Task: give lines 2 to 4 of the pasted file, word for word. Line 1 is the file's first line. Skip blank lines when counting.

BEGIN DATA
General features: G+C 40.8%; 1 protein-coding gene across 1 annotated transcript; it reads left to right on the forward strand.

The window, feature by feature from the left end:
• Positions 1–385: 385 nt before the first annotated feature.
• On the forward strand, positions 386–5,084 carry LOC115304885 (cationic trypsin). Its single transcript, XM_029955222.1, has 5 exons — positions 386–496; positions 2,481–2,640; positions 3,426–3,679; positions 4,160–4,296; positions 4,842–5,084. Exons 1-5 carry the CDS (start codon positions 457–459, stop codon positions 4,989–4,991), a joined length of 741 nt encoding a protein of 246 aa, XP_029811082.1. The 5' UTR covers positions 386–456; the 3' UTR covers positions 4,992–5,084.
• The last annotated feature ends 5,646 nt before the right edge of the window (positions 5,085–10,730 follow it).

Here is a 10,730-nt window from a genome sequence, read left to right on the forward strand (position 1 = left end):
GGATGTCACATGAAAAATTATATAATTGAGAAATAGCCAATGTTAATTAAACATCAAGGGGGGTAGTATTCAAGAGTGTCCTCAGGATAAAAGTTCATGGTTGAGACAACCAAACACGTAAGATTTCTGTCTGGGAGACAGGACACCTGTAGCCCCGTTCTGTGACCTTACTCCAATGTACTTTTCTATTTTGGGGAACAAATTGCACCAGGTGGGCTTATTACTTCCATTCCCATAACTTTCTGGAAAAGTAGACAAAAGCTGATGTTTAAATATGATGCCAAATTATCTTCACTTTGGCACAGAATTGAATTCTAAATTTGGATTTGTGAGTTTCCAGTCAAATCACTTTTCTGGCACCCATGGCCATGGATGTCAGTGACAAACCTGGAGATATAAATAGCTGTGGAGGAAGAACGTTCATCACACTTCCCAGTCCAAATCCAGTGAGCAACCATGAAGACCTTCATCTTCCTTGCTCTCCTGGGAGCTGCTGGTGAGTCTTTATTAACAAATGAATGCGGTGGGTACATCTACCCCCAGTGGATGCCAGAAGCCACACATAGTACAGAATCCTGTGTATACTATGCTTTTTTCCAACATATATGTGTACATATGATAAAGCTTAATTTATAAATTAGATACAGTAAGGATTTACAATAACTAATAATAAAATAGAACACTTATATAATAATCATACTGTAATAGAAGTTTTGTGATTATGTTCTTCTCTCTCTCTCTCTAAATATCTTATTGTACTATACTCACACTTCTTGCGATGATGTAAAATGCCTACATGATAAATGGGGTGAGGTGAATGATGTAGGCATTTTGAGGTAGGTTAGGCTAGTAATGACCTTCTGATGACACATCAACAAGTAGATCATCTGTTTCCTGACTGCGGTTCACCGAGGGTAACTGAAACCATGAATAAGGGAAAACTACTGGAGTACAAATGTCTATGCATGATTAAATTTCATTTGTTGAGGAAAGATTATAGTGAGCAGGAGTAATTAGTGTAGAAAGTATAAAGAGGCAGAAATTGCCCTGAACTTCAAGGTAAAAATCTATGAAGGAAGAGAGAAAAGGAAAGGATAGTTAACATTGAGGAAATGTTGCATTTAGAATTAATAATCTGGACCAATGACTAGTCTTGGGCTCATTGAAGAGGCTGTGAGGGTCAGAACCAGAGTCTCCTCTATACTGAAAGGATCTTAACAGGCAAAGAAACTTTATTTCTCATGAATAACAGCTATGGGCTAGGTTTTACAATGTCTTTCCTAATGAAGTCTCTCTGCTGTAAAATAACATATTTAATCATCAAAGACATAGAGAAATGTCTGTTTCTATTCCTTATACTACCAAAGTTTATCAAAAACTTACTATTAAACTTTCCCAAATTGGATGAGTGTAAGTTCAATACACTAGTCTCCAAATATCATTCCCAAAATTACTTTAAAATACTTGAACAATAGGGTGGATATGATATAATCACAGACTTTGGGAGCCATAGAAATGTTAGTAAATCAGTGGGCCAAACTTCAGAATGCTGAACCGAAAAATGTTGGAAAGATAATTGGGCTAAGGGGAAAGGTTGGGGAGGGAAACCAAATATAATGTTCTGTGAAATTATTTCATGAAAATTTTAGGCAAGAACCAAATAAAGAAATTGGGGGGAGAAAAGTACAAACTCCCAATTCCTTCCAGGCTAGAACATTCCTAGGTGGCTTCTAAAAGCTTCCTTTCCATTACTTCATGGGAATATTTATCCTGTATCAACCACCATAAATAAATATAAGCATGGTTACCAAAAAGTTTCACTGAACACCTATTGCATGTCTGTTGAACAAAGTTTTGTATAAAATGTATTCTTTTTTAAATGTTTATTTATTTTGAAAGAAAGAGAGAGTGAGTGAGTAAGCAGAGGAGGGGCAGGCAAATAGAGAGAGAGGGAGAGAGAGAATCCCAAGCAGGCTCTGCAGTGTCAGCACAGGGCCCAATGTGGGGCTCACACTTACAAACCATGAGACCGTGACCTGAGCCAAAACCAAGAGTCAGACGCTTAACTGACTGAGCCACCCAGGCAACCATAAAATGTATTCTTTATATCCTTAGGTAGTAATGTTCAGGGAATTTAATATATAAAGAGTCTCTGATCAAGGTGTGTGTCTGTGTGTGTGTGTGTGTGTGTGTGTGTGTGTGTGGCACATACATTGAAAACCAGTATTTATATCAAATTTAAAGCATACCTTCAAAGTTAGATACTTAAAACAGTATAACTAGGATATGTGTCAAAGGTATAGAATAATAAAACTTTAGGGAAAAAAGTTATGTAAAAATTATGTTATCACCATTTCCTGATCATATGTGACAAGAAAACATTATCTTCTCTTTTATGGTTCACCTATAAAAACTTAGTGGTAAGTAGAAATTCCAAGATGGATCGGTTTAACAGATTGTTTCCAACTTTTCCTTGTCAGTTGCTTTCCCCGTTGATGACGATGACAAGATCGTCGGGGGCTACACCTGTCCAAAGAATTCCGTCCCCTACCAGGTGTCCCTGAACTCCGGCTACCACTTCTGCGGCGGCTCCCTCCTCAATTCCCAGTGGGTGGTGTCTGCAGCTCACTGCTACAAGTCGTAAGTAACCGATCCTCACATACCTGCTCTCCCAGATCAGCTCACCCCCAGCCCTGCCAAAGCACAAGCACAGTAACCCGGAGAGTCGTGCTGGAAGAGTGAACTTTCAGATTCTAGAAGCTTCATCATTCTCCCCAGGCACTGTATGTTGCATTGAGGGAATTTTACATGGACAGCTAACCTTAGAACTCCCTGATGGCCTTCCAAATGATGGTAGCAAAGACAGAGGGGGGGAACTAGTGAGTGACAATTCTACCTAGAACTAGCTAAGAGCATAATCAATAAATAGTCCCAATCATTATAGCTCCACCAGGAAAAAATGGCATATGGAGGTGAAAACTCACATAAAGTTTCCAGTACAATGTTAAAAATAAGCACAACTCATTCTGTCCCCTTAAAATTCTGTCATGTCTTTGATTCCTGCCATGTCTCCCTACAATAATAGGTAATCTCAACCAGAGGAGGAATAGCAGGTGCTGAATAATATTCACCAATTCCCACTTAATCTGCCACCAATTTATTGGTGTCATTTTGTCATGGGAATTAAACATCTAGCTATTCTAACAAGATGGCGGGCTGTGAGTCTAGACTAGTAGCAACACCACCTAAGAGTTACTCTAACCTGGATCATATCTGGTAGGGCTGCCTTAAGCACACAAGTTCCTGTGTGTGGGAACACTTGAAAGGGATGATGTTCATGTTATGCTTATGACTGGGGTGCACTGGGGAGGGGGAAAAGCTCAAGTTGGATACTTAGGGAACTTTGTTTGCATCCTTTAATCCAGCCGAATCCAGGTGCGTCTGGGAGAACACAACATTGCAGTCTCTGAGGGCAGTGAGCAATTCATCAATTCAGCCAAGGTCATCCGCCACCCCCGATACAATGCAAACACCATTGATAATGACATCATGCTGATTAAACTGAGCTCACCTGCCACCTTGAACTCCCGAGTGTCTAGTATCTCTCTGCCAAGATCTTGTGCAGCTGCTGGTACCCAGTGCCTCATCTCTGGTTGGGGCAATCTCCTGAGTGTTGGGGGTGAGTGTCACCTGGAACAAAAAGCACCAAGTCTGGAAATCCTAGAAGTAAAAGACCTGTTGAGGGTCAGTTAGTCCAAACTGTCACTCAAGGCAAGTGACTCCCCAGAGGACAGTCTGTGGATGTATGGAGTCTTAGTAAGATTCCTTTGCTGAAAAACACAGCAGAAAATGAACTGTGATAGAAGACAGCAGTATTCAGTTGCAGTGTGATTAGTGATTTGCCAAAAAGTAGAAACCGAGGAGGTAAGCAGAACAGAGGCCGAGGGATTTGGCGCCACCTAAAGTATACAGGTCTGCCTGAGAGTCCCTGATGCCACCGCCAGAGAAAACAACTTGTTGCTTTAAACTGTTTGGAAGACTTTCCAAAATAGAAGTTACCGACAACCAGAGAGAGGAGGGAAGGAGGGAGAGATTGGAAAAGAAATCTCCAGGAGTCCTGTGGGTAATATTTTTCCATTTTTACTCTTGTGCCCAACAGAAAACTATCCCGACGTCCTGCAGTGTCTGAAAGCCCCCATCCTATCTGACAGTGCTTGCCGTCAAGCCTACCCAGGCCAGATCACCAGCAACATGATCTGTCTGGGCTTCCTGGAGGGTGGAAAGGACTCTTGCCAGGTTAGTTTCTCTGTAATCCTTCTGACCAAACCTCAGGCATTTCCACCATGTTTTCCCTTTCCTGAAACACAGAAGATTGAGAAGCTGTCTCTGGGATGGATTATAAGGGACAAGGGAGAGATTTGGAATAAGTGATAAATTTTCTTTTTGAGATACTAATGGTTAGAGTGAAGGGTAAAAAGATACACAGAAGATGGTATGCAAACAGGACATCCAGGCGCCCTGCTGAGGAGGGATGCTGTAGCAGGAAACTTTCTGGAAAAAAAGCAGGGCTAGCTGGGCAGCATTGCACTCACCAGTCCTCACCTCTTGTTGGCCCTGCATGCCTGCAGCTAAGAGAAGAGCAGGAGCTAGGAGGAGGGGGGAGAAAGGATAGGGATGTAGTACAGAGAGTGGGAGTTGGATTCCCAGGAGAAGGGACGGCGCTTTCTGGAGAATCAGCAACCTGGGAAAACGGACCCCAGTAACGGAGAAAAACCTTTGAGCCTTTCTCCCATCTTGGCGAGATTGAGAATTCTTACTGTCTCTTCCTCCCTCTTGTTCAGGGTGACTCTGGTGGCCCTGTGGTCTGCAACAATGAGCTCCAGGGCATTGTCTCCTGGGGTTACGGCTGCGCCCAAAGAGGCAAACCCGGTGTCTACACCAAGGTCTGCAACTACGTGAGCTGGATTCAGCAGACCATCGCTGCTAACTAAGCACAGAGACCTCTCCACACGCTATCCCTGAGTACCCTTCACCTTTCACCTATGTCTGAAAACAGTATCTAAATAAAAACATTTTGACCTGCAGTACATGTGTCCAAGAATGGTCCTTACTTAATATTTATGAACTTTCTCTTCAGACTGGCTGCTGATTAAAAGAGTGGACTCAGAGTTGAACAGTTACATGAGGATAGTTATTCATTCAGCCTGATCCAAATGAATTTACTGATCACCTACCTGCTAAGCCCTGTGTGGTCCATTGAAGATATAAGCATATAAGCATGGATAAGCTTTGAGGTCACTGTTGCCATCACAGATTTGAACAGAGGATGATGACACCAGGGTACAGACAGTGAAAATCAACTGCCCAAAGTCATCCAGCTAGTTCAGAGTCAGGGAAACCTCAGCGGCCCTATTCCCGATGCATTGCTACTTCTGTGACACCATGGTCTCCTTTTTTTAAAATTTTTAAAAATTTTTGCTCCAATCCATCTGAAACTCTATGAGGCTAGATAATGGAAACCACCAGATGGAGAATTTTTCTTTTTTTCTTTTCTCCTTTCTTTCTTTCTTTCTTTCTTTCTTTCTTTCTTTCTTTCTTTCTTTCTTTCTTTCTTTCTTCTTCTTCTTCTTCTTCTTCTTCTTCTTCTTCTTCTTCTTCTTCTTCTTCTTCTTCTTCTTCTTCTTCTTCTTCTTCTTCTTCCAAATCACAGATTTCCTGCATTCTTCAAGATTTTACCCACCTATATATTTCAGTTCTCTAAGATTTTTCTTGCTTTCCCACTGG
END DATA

The window, feature by feature from the left end:
• Positions 1–385: 385 nt before the first annotated feature.
• On the forward strand, positions 386–5,084 carry LOC115304885 (cationic trypsin). Its single transcript, XM_029955222.1, has 5 exons — positions 386–496; positions 2,481–2,640; positions 3,426–3,679; positions 4,160–4,296; positions 4,842–5,084. Exons 1-5 carry the CDS (start codon positions 457–459, stop codon positions 4,989–4,991), a joined length of 741 nt encoding a protein of 246 aa, XP_029811082.1. The 5' UTR covers positions 386–456; the 3' UTR covers positions 4,992–5,084.